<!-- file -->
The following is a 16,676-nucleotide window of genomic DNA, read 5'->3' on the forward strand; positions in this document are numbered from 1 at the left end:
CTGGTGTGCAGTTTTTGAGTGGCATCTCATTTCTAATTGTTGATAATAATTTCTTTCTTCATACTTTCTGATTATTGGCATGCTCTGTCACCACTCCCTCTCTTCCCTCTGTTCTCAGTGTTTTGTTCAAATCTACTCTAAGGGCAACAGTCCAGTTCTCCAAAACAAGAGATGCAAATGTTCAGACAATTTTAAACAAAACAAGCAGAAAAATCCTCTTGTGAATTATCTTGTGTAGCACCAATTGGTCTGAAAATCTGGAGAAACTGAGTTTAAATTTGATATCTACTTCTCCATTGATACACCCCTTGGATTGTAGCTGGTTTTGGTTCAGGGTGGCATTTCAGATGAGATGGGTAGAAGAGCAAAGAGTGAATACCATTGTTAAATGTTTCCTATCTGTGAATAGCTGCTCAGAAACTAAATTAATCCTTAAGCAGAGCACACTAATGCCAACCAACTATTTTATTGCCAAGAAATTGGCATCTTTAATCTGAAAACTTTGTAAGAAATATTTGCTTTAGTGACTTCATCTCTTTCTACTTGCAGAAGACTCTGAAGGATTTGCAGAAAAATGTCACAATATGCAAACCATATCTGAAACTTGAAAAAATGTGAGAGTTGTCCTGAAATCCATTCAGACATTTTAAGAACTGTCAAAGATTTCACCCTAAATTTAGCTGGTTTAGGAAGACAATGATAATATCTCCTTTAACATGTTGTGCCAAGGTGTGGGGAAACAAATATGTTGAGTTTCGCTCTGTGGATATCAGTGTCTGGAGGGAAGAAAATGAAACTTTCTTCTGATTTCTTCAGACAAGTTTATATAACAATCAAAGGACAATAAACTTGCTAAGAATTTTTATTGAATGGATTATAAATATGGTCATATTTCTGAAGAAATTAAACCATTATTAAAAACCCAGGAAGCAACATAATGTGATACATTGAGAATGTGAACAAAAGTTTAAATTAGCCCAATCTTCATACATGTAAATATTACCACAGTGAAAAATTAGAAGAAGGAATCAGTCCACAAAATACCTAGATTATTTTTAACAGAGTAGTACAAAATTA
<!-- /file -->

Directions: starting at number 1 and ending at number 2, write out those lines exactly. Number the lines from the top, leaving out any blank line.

The following is a 16,676-nucleotide window of genomic DNA, read 5'->3' on the forward strand; positions in this document are numbered from 1 at the left end:
CTGGTGTGCAGTTTTTGAGTGGCATCTCATTTCTAATTGTTGATAATAATTTCTTTCTTCATACTTTCTGATTATTGGCATGCTCTGTCACCACTCCCTCTCTTCCCTCTGTTCTCAGTGTTTTGTTCAAATCTACTCTAAGGGCAACAGTCCAGTTCTCCAAAACAAGAGATGCAAATGTTCAGACAATTTTAAACAAAACAAGCAGAAAAATCCTCTTGTGAATTATCTTGTGTAGCACCAATTGGTCTGAAAATCTGGAGAAACTGAGTTTAAATTTGATATCTACTTCTCCATTGATACACCCCTTGGATTGTAGCTGGTTTTGGTTCAGGGTGGCATTTCAGATGAGATGGGTAGAAGAGCAAAGAGTGAATACCATTGTTAAATGTTTCCTATCTGTGAATAGCTGCTCAGAAACTAAATTAATCCTTAAGCAGAGCACACTAATGCCAACCAACTATTTTATTGCCAAGAAATTGGCATCTTTAATCTGAAAACTTTGTAAGAAATATTTGCTTTAGTGACTTCATCTCTTTCTACTTGCAGAAGACTCTGAAGGATTTGCAGAAAAATGTCACAATATGCAAACCATATCTGAAACTTGAAAAAATGTGAGAGTTGTCCTGAAATCCATTCAGACATTTTAAGAACTGTCAAAGATTTCACCCTAAATTTAGCTGGTTTAGGAAGACAATGATAATATCTCCTTTAACATGTTGTGCCAAGGTGTGGGGAAACAAATATGTTGAGTTTCGCTCTGTGGATATCAGTGTCTGGAGGGAAGAAAATGAAACTTTCTTCTGATTTCTTCAGACAAGTTTATATAACAATCAAAGGACAATAAACTTGCTAAGAATTTTTATTGAATGGATTATAAATATGGTCATATTTCTGAAGAAATTAAACCATTATTAAAAACCCAGGAAGCAACATAATGTGATACATTGAGAATGTGAACAAAAGTTTAAATTAGCCCAATCTTCATACATGTAAATATTACCACAGTGAAAAATTAGAAGAAGGAATCAGTCCACAAAATACCTAGATTATTTTTAACAGAGTAGTACAAAATTA